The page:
Thursday, September 10, 2015

Positive view of emotion

Since the time of Plato, emotions have been viewed by many Western philosophers as obstacles to reason and intelligent thinking. Emotions are vital for intelligent action. According to the positive view of emotion, a creature that lacked emotion would actually be less intelligent than human.

The idea has not been popular among philosophers and psychologists, but considerations drawn from evolutionary theory and neuroscience seem to add support to the positive view. A combination of reason and emotion seems to be important to intelligent action.

As early as 1960, Orval Hobart Mowrer concluded that the emotions, ‘do not at all deserve being put in opposition with ‘intelligence ….they are it seems a high order of intelligence.’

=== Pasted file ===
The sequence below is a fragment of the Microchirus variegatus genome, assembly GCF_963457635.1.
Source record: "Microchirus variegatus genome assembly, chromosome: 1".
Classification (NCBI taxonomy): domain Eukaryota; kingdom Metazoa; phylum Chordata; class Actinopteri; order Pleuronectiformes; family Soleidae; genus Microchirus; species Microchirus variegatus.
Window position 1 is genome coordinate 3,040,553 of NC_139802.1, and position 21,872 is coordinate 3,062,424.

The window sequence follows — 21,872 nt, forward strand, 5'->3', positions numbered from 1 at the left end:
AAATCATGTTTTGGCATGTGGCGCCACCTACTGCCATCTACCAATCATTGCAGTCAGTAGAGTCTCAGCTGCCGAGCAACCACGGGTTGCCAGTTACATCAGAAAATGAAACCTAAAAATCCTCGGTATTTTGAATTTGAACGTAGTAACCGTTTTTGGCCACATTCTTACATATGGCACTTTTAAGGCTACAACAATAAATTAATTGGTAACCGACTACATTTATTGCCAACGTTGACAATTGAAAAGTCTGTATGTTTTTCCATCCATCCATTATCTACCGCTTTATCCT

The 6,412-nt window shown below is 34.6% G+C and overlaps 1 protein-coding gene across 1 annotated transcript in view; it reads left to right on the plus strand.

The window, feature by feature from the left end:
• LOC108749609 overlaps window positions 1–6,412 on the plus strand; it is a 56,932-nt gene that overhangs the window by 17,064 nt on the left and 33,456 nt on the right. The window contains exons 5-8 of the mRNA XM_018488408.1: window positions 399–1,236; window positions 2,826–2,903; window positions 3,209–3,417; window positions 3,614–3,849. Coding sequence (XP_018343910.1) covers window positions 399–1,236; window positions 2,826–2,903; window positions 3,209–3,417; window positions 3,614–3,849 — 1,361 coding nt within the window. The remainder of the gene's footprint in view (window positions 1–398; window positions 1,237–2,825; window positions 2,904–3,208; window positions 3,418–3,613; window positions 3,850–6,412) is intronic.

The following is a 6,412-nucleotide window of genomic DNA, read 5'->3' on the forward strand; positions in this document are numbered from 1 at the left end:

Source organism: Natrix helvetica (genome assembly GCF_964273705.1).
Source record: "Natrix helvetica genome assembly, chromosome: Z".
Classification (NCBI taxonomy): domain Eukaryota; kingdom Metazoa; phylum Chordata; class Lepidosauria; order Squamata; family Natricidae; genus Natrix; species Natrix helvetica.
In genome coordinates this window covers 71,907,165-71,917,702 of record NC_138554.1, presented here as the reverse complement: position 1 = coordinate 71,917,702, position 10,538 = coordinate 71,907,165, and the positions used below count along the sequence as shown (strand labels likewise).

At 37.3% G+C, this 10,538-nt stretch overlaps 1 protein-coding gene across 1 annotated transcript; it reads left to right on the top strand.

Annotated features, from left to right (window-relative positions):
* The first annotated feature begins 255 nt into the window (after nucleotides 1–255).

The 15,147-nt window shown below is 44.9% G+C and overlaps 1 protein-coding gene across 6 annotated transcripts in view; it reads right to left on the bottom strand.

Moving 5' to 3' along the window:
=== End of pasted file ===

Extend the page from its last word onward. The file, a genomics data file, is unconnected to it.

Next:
Around this time the idea that there was such a thing as emotional intelligence was beginning to crop up in variety of different fields including literary criticism and psychiatry.

Credit for first coining the actual term ‘emotional intelligence’ in psychology is often given to Wayne Leon Payne. In 1985 he published his doctoral thesis title A Study of Emotion: Developing Emotional Intelligence.
Positive view of emotion

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